EAS G551 Advanced Hydrogeology (3 cr.) P: EAS E451. Basic principles and quantitative aspects of physical flow systems and chemistry of ground water and surface water. The relationships between water and geologic materials. (Tier II, Environmental Geoscience)
EAS G553 Gravitational and Magnetic Field Analysis (2 cr.) P: EAS E413; Mathematics M343 or M313; Physics P222. Potential field theory and its application in interpretation of gravity and magnetic fields. (Tier II)
EAS G554 Fundamentals of Plate Tectonics (3 cr.) P: graduate standing in geology or consent of instructor. Synthesis of observations from diverse disciplines of geology leading to the development of modern plate tectonic theory. Applications of plate tectonic principles to fundamental problems of continental and marine geology. (Tier II)
EAS G556 Wind Power Meteorology (3 cr.) P: GEOG G304, GEOG G362 or consent of instructor. The science of wind power meteorology will be explained with a focus on practical elements of how to measure wind resources, estimate wind turbine loads and wind turbine siting. The class is divided into a lecture and laboratory type format with project work.
EAS G564 Dynamic Meteorology: Boundary–Layer Meteorology (3 cr.) P: GEOG G304, GEOG G107 or GEOG G109 or consent of instructor. The atmospheric-boundary layer is the interface between the free atmosphere and the surface. Basic meteorological theory for processes in the atmospheric boundary-layer that scale from the microscale to the mesoscale. Aerodynamic and energy budget concepts. Development and application of boundary-layer models and associated parameterizations. Lecture and laboratory format.
EAS G570 Micrometeorology (3 cr.) P: GEOG G304 or GEOG G532, MATH M211-M212, or consent of instructor. Atmospheric processes at the micro and local scale. Topics include energy and mass exchange over simple non-vegetated surfaces, vegetated surfaces, non-uniform terrain, and inadvertent climate modification.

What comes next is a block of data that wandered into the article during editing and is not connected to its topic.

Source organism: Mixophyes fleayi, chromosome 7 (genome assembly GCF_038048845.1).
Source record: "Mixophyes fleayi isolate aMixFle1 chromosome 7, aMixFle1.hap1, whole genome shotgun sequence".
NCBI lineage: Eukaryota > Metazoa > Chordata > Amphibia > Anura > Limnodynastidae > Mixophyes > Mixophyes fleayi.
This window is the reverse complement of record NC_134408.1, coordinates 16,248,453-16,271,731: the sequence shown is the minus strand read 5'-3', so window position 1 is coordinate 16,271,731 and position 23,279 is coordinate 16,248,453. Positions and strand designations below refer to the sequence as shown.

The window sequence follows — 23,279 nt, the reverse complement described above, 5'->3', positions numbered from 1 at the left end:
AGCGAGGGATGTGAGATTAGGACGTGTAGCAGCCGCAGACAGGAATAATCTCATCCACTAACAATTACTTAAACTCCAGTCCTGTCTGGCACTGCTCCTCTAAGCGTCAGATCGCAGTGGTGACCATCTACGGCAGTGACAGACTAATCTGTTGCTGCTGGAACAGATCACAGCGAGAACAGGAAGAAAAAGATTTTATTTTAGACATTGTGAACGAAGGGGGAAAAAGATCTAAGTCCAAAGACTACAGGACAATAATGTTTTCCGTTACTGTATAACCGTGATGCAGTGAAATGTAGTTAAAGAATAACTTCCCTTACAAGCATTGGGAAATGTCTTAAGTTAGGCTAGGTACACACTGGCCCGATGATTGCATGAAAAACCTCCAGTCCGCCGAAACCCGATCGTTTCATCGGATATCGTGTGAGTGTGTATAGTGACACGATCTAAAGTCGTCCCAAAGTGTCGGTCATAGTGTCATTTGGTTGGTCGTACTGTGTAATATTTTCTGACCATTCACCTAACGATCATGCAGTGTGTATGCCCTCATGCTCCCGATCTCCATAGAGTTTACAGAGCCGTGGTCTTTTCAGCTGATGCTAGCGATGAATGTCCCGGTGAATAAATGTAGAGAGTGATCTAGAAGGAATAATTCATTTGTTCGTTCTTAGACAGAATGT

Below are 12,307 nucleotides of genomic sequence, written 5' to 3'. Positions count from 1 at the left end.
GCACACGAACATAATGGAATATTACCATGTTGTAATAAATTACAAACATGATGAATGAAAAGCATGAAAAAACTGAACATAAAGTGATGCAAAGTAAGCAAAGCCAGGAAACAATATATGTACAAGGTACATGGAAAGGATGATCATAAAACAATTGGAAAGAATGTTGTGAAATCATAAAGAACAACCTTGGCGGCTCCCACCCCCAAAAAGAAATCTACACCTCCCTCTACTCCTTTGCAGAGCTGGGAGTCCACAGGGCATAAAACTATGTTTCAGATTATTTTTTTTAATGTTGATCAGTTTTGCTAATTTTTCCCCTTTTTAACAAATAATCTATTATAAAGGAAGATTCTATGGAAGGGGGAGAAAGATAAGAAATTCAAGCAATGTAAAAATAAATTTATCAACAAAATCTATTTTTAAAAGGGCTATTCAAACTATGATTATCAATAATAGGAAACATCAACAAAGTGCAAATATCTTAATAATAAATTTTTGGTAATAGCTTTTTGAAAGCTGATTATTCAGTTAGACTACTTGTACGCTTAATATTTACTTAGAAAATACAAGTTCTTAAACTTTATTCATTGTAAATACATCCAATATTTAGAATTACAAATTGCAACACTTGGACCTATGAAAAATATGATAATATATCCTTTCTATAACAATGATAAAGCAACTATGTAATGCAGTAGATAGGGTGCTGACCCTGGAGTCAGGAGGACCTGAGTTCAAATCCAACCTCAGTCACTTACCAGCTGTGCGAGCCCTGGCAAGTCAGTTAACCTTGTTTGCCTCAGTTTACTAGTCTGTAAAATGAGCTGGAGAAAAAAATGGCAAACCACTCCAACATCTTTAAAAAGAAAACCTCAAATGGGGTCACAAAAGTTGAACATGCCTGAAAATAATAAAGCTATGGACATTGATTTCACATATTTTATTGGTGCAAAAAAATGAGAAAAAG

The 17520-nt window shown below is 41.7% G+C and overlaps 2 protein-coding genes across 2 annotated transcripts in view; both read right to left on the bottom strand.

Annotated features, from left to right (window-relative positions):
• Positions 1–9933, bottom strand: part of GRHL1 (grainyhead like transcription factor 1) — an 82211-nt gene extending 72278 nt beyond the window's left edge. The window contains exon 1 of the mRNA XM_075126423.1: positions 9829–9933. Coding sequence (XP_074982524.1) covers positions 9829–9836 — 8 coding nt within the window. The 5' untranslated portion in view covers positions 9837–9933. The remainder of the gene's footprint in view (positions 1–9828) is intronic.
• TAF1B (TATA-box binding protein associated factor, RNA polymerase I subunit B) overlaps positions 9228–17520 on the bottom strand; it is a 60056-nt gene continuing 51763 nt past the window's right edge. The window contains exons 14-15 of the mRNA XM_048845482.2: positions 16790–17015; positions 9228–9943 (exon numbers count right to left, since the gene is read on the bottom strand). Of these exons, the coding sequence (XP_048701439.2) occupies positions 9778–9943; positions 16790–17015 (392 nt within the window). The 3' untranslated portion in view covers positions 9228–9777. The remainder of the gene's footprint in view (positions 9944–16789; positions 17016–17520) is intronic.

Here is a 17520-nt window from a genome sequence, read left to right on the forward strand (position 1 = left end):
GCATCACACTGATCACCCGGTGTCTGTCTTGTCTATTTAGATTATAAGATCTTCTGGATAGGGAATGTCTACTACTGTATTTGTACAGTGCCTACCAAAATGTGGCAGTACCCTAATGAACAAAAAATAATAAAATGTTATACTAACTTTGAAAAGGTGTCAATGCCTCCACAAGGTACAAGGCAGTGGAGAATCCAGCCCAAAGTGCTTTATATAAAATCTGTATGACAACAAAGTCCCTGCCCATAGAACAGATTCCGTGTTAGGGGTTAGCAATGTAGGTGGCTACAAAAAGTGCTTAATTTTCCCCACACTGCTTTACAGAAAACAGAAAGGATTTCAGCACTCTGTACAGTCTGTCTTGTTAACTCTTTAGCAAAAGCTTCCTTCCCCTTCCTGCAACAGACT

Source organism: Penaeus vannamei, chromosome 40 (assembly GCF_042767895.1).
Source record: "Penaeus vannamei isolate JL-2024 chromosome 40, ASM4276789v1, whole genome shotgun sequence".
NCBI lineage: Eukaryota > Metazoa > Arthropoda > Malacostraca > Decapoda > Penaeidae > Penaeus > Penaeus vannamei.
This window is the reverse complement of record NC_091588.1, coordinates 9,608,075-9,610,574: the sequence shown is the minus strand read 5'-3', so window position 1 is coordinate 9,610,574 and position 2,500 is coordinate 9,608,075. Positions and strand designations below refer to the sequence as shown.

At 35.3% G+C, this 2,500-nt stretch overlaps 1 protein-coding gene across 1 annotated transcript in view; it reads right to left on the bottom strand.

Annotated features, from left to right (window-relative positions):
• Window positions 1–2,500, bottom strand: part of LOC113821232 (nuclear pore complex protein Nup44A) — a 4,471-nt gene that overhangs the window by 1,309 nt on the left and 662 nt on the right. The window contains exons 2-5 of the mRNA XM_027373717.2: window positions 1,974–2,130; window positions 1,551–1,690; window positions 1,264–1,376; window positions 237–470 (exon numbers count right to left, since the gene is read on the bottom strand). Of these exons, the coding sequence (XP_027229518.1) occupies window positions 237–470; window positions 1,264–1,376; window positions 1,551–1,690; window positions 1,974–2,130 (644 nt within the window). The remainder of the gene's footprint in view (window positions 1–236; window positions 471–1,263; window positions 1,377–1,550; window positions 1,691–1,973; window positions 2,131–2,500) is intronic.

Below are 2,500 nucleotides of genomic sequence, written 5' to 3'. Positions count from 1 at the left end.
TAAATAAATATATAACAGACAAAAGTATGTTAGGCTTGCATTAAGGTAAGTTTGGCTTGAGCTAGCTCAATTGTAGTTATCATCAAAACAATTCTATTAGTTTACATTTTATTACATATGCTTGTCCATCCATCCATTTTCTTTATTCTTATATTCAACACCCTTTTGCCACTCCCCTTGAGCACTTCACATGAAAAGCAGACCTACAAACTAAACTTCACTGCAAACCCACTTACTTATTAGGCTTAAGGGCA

EAS G574 Topics in Micro– and Boundary–Layer Meteorology (3 cr.) P: EAS G570, MATH M211-M212, PHYS P201 or P221 (P221 recommended), or consent of instructor. Topics may include surface-vegetationatmosphere interaction; dynamics of turbulent transport; boundary-layer dynamics; turbulent kinetic energy and stability; dimensional analysis and similarity theory; effects of surface inhomogeneity on boundary-layer dynamics; patchiness; urbanization; regional aggregation of surface atmosphere exchange; applications to mesoscale modeling and air pollution dispersion modeling.
EAS G576 Climate Change Science (3 cr.) P: At least two undergraduate courses in the physical sciences or consent of instructor. Evidence for and theories of climate change over a range of time scales. Sources of natural climate forcing are presented, historical evolution of climate change is quantified, and model tools and climate projections are presented along with analyses of climate change impacts.
EAS G590 Art of Geological Science (1 cr.) P: Graduate standing in Geological Sciences. Introductory seminar for incoming graduate students in Geological Sciences (also open to continuing graduate students). The course is designed to help students in making the transition from undergraduate student to professional scientific researcher, focusing on some of the practical skills that are required for success as a research scientist, including issues of scientific ethics, strategic planning of research goals, scientific communication, career planning, and science and public policy.
EAS G594 Numerical Weather Prediction (3 cr.) This course covers the conceptual foundations of techniques that are commonly used in numerical weather prediction for atmospheric and oceanic modeling including numerical methods for partial differential equations, physical parameterizations, data assimilation, and the related accuracy and stability of numerical solutions. Particular effort will be made to provide hands-on experiences with real weather forecasting models on the high-performance supercomputing environment.
EAS G601 Clay Mineralogy (3 cr.) P: consent of instructor. Composition, structure, properties, methods of identification, and origin and distribution of clay minerals. (Tier II)